The November release of Early American Imprints, Series I: Supplement from the American Antiquarian Society includes a Revolutionary Era almanac created by a complicated, autodidactic scientist and physician whose life was defined by his Tory sympathies during and after the Revolution. He also happens to be a distant relative.


The Universal Kalendar, and the North-American's Almanack, for the Year of our Lord Christ, 1784: Calculated for the Latitude and Longitude of the City of New-York (1783)

By Samuel Stearns, professor of mathematicks and physic

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Containing,

(Besides the usual Astronomical Calculations)

The most excellent and comprehensive Tide Tables, ever published in North-America—Observable Days—Physical Receipts—Remarkable Events—and An Account of the Times, the Battles have happened in the late War; with many other Things, very useful and entertaining.

 

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Stearns on Stearns: ‘The Universal Kalendar’ for 1784

‘The Passions of the People’: Highlights from The American Civil War Collection

Exercises illustration 4.jpgThe November 2016 release of The American Civil War Collection, 1860-1922: From the American Antiquarian Society includes a personal history of a minister in the Methodist Episcopal Church who spent three post-war years in Virginia attempting to reunite the Southern breakaway church with the Northern communion, an account of the erection of a monument to the Union’s first hero of the war, and the observations of people and events witnessed by a telegraph operator in the Department of War.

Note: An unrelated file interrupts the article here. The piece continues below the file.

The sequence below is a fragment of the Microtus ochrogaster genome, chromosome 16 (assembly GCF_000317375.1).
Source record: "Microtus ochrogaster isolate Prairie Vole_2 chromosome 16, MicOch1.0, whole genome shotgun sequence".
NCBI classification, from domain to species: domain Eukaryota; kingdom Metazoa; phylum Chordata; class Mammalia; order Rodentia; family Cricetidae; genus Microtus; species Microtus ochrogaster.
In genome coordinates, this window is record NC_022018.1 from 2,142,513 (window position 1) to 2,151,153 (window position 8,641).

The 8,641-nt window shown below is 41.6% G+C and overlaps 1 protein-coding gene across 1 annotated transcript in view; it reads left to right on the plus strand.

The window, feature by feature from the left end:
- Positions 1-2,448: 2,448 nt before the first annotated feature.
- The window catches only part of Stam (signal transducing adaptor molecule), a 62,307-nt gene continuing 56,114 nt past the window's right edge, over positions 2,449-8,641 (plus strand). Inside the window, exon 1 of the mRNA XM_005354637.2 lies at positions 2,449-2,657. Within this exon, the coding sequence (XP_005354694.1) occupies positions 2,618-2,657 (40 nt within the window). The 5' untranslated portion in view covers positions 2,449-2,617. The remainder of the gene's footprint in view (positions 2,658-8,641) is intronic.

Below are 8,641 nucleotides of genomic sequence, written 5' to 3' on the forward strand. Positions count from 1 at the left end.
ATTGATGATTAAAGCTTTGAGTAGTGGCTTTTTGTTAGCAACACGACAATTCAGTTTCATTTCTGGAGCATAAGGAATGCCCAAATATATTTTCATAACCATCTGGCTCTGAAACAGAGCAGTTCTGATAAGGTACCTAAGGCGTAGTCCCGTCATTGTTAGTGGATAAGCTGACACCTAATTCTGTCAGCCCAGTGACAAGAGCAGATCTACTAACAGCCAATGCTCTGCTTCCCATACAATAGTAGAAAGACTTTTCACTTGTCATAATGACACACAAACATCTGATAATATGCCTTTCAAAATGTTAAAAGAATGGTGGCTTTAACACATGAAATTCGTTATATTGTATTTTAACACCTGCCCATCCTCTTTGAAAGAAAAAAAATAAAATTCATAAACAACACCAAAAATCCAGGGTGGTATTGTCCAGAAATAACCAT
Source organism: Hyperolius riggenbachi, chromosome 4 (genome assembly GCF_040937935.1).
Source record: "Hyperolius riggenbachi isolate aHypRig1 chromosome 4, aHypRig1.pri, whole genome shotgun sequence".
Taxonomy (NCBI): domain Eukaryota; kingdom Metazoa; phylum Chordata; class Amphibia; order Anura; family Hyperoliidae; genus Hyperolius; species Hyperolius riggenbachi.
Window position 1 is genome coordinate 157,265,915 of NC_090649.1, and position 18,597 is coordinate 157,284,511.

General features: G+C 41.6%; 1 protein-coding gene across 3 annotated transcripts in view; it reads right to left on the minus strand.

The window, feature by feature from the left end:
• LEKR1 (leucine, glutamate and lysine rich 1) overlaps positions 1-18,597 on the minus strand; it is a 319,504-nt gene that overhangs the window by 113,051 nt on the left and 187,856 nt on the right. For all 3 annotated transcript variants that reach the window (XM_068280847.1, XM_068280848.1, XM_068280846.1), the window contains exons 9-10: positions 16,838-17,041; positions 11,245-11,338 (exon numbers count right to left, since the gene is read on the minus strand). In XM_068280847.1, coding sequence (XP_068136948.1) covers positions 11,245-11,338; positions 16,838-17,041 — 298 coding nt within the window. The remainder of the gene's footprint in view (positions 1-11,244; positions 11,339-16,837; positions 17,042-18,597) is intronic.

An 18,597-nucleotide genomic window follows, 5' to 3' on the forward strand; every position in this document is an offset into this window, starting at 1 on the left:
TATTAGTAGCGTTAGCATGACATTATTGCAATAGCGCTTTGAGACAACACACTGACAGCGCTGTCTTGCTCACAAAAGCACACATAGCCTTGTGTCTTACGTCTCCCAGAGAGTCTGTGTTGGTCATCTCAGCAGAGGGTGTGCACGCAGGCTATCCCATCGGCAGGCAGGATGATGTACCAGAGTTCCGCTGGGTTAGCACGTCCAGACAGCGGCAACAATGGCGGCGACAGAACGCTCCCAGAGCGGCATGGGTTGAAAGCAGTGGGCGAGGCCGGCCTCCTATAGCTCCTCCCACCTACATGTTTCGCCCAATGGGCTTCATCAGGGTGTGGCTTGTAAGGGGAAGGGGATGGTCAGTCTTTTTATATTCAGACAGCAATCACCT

Virginia After the War: An Account of Three Years’ Experience in Reorganizing the Methodist Episcopal Church in Virginia at the Close of the Civil War by Rev. S. L. M. Conser (1891)

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Rev. Solomon L.M. Conser (1812- ?) was a cleric in the Episcopal Methodist Church for 30 years. Prior to the Civil War he had served as a circuit preacher in southern Virginia. During the war he was a chaplain in the Union Army for two years. 

‘The Passions of the People’: Highlights from The American Civil War Collection

Three 19th-Century Tourist Guides to Civil War Battlefields

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Among the newly digitized works from the American Antiquarian Society in The American Civil War Collection, 1860-1922 are travel guides for tourists visiting the Gettysburg and Petersburg battlefields after the Civil War.


Danner's Pocket Guide Book with History of the Battle of Gettysburg (1884)

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This promotional pamphlet encourages visits to the iconic battlefield. In addition to an account of the battle, it includes illustrations, anecdotes, and advertisements, especially for accommodations. The City Hotel, which details its best features and services, boasts of having “Toilet rooms on first and second floors” and “Electric light and bells.” Additionally, it advertises: